Stepping up Beijing’s propaganda offensive in the tariffs standoff with Washington, Chinese state media on Friday accused the U.S. of seeking to “colonize global business” with moves against Huawei and other Chinese technology companies.
There was no word from either side on progress toward resuming talks between the world’s two largest economies, though President Donald Trump said he expected to meet with his Chinese counterpart, Xi Jinping, next month at a G-20 meeting in Japan.
Negotiations over how to cut the huge, longstanding U.S. trade deficit with China and resolve complaints over Beijing’s methods for acquiring advanced foreign technologies foundered earlier this month after Trump raised tariffs on billions of dollars of imports from China.
Iran says it will not surrender even if it is bombed
Iran will not surrender to U.S. pressure and will not abandon its goals even if it is bombed, President Hassan Rouhani said on Thursday, stepping up the war of words between the Islamic Republic and the United States.
Earlier in the day, Iran’s top military chief said the standoff between Tehran and Washington was a “clash of wills”, warning that any enemy “adventurism” would meet a crushing response, the semi-official Fars news agency reported.
Tensions are festering between the two countries after Washington sent more military forces to the Middle East in a show of force against what U.S. officials say are Iranian threats to its troops and interests in the region.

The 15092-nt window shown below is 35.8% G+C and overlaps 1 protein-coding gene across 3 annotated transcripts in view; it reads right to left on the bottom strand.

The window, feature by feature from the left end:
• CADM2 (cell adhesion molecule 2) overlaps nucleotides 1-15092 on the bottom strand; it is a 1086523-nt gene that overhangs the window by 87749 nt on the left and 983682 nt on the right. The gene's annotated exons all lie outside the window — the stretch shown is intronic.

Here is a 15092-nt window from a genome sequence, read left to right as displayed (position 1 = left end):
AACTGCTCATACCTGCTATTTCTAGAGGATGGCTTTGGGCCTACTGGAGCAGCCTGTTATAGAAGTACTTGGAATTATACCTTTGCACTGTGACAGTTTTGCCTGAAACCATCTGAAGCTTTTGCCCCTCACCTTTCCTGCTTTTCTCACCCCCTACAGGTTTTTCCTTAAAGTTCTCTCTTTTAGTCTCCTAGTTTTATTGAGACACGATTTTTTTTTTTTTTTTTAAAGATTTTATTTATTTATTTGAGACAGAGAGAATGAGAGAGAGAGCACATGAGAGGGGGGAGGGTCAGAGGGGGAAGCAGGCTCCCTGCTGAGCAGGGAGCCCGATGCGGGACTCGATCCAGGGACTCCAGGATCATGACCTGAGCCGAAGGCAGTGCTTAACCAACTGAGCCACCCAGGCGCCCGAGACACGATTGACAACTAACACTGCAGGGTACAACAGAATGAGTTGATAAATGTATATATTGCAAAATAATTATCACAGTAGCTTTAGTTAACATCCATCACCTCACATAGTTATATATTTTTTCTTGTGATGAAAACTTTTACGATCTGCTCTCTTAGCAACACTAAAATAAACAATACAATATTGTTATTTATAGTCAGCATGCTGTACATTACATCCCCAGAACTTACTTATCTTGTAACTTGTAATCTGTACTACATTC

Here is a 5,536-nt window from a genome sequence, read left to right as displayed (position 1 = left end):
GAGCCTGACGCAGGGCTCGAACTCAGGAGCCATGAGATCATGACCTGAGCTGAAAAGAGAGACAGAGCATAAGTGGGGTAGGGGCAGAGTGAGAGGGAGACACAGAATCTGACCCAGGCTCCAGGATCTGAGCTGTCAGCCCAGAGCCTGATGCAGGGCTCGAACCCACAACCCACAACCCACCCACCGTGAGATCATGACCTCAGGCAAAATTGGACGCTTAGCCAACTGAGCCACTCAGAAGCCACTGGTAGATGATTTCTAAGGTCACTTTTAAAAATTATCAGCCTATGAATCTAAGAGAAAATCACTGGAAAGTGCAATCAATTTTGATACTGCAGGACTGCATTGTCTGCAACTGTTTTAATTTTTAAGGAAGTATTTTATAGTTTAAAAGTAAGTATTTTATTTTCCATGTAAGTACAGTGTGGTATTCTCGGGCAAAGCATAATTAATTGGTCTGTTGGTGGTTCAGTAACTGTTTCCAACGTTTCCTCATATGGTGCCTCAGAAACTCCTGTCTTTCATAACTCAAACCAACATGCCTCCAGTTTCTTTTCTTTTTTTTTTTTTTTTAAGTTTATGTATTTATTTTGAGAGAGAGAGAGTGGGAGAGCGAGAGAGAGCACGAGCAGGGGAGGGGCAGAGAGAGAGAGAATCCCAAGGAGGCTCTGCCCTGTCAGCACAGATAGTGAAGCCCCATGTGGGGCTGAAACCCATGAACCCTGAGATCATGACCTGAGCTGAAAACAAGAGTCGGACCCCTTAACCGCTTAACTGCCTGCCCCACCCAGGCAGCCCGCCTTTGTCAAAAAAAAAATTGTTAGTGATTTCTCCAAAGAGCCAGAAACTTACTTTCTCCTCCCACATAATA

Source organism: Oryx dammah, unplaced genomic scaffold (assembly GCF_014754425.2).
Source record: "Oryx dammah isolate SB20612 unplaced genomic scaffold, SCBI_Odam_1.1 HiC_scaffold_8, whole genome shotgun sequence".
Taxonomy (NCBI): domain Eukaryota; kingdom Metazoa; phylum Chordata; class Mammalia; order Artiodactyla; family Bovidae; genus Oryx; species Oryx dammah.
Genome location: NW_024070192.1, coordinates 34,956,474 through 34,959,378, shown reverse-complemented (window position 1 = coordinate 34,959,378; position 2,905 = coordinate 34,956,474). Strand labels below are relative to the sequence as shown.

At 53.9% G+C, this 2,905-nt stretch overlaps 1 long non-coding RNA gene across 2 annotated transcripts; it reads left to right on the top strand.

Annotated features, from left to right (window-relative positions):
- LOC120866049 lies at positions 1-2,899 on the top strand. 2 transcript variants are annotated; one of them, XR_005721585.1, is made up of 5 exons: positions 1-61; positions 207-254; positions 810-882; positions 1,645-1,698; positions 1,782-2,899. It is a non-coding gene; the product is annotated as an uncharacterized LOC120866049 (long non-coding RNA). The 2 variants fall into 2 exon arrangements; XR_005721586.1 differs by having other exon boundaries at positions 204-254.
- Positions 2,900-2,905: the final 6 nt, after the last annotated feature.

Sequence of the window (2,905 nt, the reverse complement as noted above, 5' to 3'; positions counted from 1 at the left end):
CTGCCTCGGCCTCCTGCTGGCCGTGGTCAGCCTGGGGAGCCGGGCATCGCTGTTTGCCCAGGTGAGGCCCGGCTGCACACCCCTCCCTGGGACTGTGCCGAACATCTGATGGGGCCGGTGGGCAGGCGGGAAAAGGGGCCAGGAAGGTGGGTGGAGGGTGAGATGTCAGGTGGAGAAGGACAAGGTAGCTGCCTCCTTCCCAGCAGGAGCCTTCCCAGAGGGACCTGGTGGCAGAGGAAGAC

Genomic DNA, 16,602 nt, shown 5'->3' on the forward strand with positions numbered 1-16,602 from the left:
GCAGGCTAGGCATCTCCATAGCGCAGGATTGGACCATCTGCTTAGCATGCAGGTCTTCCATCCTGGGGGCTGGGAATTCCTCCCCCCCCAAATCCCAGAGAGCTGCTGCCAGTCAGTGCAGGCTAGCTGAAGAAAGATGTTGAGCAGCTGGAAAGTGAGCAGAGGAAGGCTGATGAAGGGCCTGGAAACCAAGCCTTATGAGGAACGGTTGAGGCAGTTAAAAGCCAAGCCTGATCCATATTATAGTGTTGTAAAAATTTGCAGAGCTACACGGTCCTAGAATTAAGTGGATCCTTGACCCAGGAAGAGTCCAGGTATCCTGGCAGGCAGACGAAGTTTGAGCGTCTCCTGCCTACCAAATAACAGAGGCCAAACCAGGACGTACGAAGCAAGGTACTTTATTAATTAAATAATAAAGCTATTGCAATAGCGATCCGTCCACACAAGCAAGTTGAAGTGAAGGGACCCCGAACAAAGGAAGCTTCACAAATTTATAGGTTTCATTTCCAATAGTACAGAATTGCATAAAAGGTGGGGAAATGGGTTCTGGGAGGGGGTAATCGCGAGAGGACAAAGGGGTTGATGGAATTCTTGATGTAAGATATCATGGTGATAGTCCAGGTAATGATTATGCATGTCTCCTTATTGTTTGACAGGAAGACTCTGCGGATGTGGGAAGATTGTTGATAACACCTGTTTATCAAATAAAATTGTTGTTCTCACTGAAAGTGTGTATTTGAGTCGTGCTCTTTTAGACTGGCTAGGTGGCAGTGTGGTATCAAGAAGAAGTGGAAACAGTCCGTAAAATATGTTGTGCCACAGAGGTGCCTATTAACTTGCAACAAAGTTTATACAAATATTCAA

When the lady won't leave and she can't stay
The lady is clearly in distress, and no one’s there to help her. Only a churl would say, even if true, Theresa May brought it on herself.
She never wanted to lead Britain out of the European Union, but she’s probably entitled to give herself a B or maybe a C for effort. A grade of C might be worth a cup of tea at Starbucks, but she’ll have to pay extra for lemon or cream.
She has been called “dead in the water” for weeks. She has been humiliated three times in Parliament, where her scheme for making an exit from the European Union has been thrice rejected. She has clearly lost the confidence of her party, if not the confidence of her people. She has been on the way out so many times that John O’Sullivan, the British commentator writing in the National Review, says she reminds him of a character in an Ernst Lubitsch movie who tells a rival for a lady’s hand, “See here, you keep saying that you’re leaving and then you stay, why don’t you say you’ll stay, and then leave.”
Remembering those who never made it home
Gary Wetzel will be at Rolling Thunder this weekend in our nation’s capital.
Rolling Thunder is more than just the sound of the thousands of motorcycles roaring past the monuments, it is an organization founded in 1987 that puts together a ride to Washington, D.C., each year to raise awareness of the Prisoners of War and Missing in Action (POW/MIA) from Vietnam. Over the years, the ride has grown and their focus has expanded beyond the Vietnam War to include other wars. Sadly, 2019 is their final ride.
Gary Wetzel has been the leader of the pack for most of the annual rides in Washington, D.C. To me, he is a friend and a fellow Harley Davidson rider. He is also a recipient of the Congressional Medal of Honor.